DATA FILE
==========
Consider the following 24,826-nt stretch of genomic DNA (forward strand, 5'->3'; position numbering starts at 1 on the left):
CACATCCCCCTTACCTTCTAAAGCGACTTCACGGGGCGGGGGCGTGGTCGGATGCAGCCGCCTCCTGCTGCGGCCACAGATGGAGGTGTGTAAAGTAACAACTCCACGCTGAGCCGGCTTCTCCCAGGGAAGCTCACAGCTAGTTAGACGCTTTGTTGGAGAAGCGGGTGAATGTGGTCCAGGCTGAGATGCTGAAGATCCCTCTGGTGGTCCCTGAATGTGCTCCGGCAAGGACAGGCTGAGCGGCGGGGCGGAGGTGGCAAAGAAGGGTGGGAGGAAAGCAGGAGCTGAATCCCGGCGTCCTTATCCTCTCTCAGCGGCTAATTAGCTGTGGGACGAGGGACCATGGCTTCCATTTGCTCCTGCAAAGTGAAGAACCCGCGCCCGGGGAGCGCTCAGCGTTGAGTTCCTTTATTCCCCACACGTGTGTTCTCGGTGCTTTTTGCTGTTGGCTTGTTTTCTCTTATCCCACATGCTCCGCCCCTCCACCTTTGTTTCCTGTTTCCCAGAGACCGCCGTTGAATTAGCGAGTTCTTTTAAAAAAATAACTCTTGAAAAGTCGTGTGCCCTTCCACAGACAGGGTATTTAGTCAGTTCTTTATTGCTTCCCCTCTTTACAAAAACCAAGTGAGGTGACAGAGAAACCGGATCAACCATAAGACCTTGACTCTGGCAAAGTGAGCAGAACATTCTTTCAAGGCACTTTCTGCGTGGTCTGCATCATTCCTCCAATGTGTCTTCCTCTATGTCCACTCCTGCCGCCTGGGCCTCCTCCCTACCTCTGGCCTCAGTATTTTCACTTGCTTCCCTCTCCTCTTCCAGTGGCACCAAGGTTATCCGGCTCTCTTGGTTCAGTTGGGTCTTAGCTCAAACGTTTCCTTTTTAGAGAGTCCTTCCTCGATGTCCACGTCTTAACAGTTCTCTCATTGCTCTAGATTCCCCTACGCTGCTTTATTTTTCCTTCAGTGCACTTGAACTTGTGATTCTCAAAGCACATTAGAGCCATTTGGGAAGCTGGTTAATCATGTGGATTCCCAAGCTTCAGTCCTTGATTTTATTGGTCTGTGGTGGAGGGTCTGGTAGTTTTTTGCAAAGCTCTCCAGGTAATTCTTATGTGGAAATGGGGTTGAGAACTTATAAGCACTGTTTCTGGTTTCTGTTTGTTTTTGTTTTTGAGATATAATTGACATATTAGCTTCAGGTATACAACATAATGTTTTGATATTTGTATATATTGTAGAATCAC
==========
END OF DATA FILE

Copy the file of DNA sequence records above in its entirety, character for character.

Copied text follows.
Consider the following 24,826-nt stretch of genomic DNA (forward strand, 5'->3'; position numbering starts at 1 on the left):
CACATCCCCCTTACCTTCTAAAGCGACTTCACGGGGCGGGGGCGTGGTCGGATGCAGCCGCCTCCTGCTGCGGCCACAGATGGAGGTGTGTAAAGTAACAACTCCACGCTGAGCCGGCTTCTCCCAGGGAAGCTCACAGCTAGTTAGACGCTTTGTTGGAGAAGCGGGTGAATGTGGTCCAGGCTGAGATGCTGAAGATCCCTCTGGTGGTCCCTGAATGTGCTCCGGCAAGGACAGGCTGAGCGGCGGGGCGGAGGTGGCAAAGAAGGGTGGGAGGAAAGCAGGAGCTGAATCCCGGCGTCCTTATCCTCTCTCAGCGGCTAATTAGCTGTGGGACGAGGGACCATGGCTTCCATTTGCTCCTGCAAAGTGAAGAACCCGCGCCCGGGGAGCGCTCAGCGTTGAGTTCCTTTATTCCCCACACGTGTGTTCTCGGTGCTTTTTGCTGTTGGCTTGTTTTCTCTTATCCCACATGCTCCGCCCCTCCACCTTTGTTTCCTGTTTCCCAGAGACCGCCGTTGAATTAGCGAGTTCTTTTAAAAAAATAACTCTTGAAAAGTCGTGTGCCCTTCCACAGACAGGGTATTTAGTCAGTTCTTTATTGCTTCCCCTCTTTACAAAAACCAAGTGAGGTGACAGAGAAACCGGATCAACCATAAGACCTTGACTCTGGCAAAGTGAGCAGAACATTCTTTCAAGGCACTTTCTGCGTGGTCTGCATCATTCCTCCAATGTGTCTTCCTCTATGTCCACTCCTGCCGCCTGGGCCTCCTCCCTACCTCTGGCCTCAGTATTTTCACTTGCTTCCCTCTCCTCTTCCAGTGGCACCAAGGTTATCCGGCTCTCTTGGTTCAGTTGGGTCTTAGCTCAAACGTTTCCTTTTTAGAGAGTCCTTCCTCGATGTCCACGTCTTAACAGTTCTCTCATTGCTCTAGATTCCCCTACGCTGCTTTATTTTTCCTTCAGTGCACTTGAACTTGTGATTCTCAAAGCACATTAGAGCCATTTGGGAAGCTGGTTAATCATGTGGATTCCCAAGCTTCAGTCCTTGATTTTATTGGTCTGTGGTGGAGGGTCTGGTAGTTTTTTGCAAAGCTCTCCAGGTAATTCTTATGTGGAAATGGGGTTGAGAACTTATAAGCACTGTTTCTGGTTTCTGTTTGTTTTTGTTTTTGAGATATAATTGACATATTAGCTTCAGGTATACAACATAATGTTTTGATATTTGTATATATTGTAGAATCAC